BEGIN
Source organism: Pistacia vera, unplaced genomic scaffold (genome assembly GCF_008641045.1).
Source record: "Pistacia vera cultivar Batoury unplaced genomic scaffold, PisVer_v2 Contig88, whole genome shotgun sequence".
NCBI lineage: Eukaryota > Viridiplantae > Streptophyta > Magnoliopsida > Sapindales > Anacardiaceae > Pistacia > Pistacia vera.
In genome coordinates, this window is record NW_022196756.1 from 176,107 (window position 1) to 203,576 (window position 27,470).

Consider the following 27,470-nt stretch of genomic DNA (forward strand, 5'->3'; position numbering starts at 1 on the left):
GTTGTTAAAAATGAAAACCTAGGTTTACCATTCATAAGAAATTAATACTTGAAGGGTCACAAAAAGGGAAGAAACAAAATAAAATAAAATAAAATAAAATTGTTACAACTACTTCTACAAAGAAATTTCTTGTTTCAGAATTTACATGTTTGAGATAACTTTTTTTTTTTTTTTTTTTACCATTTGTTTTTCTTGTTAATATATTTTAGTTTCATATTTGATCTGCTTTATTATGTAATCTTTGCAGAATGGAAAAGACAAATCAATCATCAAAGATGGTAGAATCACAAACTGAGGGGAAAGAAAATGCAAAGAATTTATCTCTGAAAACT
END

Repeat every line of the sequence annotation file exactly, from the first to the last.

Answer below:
Source organism: Pistacia vera, unplaced genomic scaffold (genome assembly GCF_008641045.1).
Source record: "Pistacia vera cultivar Batoury unplaced genomic scaffold, PisVer_v2 Contig88, whole genome shotgun sequence".
NCBI lineage: Eukaryota > Viridiplantae > Streptophyta > Magnoliopsida > Sapindales > Anacardiaceae > Pistacia > Pistacia vera.
In genome coordinates, this window is record NW_022196756.1 from 176,107 (window position 1) to 203,576 (window position 27,470).

Consider the following 27,470-nt stretch of genomic DNA (forward strand, 5'->3'; position numbering starts at 1 on the left):
GTTGTTAAAAATGAAAACCTAGGTTTACCATTCATAAGAAATTAATACTTGAAGGGTCACAAAAAGGGAAGAAACAAAATAAAATAAAATAAAATAAAATTGTTACAACTACTTCTACAAAGAAATTTCTTGTTTCAGAATTTACATGTTTGAGATAACTTTTTTTTTTTTTTTTTTTACCATTTGTTTTTCTTGTTAATATATTTTAGTTTCATATTTGATCTGCTTTATTATGTAATCTTTGCAGAATGGAAAAGACAAATCAATCATCAAAGATGGTAGAATCACAAACTGAGGGGAAAGAAAATGCAAAGAATTTATCTCTGAAAACT